The Afghan government has decided to recall a controversial set of amendments that had been sent to the parliament for ratification. The amendments would have significantly curtailed the freedom of the Afghan press, and, after an outcry from national and international media outlets, the government decided to review the proposed changes further.
The current mass media law was enacted in 2006 and has 54 articles. The government’s proposed changes include adding amendments to at least 13 articles of the law. Among the proposed changes are increasing the authority granted to the government’s monitoring organizations, reducing the rights of media companies and journalists, reducing the independence of the national TV, allowing government censorship before and after publication and requiring journalists to reveal their sources to government bodies including the security services.
President Ashraf Ghani ordered the draft of the new mass media to be recalled from parliament after the public backlash from the press. He also announced that will be further discussions about the proposed amendments under the leadership of the Second Vice President of Afghanistan Sarwar Danesh.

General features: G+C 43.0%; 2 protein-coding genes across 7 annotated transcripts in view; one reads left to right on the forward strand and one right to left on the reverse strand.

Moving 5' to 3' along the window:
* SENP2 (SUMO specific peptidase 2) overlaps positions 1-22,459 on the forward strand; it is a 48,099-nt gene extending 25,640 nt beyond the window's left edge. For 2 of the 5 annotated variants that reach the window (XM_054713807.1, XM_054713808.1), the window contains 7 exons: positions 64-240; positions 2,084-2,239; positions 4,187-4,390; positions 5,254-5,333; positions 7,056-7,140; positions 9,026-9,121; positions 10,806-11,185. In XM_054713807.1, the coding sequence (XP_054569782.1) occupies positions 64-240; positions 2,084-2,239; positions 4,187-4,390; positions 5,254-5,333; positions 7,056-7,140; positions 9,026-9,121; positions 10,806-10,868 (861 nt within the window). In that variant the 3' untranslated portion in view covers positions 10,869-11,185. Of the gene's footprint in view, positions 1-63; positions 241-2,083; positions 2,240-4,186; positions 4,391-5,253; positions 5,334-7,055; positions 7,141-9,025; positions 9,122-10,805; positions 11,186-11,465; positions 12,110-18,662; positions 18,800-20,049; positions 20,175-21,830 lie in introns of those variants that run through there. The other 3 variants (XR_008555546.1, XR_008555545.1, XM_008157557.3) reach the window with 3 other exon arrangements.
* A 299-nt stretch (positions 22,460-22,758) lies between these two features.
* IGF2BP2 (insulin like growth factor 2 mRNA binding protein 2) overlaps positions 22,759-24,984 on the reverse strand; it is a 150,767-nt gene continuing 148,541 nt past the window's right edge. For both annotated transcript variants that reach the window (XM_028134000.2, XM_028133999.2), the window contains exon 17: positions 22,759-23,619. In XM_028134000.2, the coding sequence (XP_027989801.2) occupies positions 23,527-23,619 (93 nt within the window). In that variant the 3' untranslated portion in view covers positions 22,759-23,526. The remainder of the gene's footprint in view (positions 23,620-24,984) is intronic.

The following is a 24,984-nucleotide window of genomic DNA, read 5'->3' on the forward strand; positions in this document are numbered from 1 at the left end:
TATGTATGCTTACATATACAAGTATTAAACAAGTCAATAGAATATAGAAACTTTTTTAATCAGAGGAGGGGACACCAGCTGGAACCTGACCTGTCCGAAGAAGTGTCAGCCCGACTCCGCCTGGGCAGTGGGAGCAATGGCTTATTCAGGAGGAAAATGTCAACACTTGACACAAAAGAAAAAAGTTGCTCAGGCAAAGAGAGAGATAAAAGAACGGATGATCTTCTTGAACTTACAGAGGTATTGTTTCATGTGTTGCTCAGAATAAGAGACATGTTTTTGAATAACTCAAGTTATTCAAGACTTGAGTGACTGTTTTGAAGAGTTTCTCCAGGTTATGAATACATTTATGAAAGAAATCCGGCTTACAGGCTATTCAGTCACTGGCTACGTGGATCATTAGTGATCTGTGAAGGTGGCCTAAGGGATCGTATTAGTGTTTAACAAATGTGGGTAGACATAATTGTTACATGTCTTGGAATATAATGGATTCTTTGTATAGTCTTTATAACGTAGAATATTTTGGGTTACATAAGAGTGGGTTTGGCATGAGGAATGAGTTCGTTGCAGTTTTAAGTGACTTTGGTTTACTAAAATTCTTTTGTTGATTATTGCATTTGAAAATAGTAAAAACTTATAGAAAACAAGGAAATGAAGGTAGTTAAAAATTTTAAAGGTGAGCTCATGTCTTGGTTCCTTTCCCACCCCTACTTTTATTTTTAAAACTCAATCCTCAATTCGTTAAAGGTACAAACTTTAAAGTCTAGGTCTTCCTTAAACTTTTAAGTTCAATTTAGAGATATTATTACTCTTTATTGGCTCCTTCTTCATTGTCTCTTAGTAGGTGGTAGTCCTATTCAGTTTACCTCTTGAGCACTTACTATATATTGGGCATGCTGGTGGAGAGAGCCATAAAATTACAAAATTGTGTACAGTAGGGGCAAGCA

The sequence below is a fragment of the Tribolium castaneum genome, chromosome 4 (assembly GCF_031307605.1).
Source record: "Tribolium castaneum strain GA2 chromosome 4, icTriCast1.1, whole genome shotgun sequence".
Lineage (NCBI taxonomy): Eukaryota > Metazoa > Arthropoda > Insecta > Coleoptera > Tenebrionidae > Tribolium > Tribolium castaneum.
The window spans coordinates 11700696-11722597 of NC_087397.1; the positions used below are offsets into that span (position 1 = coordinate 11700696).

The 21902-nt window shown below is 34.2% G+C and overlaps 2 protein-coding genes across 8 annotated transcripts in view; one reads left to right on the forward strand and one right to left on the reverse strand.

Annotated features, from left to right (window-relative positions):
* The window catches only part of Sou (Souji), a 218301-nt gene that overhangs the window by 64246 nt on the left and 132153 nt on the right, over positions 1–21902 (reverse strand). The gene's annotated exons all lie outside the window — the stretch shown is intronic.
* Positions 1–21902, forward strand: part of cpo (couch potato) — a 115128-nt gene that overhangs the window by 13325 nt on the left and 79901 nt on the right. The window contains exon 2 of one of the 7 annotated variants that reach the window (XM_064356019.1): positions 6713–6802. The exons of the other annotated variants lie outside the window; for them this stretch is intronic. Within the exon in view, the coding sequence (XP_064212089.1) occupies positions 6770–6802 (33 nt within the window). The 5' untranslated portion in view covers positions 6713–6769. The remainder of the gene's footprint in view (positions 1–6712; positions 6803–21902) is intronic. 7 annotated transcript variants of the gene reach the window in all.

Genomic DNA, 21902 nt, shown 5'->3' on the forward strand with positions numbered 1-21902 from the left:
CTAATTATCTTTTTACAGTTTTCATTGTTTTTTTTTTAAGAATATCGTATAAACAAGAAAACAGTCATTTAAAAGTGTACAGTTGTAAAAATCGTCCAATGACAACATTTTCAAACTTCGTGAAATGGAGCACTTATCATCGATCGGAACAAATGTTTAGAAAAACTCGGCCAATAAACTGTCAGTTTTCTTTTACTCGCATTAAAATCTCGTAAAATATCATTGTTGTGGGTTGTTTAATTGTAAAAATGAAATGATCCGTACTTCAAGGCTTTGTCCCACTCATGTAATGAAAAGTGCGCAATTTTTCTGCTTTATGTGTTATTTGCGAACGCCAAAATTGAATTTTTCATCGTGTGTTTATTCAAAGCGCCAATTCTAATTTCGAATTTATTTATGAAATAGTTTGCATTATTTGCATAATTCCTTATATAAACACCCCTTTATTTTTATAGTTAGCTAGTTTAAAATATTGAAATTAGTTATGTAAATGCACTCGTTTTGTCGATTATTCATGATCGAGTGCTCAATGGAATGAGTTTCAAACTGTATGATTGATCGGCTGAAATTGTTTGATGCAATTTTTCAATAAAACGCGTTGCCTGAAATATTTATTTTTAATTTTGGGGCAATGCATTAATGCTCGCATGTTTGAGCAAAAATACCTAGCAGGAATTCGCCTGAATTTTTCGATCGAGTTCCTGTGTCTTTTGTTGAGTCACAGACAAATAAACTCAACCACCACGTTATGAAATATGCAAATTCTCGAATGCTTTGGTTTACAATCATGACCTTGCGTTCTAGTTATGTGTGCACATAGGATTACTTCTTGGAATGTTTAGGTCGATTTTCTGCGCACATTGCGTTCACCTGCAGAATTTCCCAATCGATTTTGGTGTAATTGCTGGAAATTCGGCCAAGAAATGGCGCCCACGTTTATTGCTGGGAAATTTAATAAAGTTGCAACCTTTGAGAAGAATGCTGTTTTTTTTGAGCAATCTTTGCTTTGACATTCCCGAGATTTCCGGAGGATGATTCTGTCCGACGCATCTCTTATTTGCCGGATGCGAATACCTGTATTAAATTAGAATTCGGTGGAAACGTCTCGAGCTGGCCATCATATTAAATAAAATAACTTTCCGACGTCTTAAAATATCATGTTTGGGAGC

Afghan media companies have continued to object to the amendments in their entirety despite the continued plans for an ongoing negotiation about the bill. Lotfullah Najafizada, director of Tolonews, Afghanistan’s largest private television station, told Reuters, “We were surprised to learn the government has almost discreetly amended the media law with some quite shocking amendments.” He also added that “Freedom of expression has transformed Afghanistan in two decades and any setback is a grave mistake.”
In response to the continued backlash, Sediq Sediqqi, spokesman for Ghani, reportedly has stated that “the government is committed to safeguarding press freedom, which is why the president had recalled the draft from parliament.”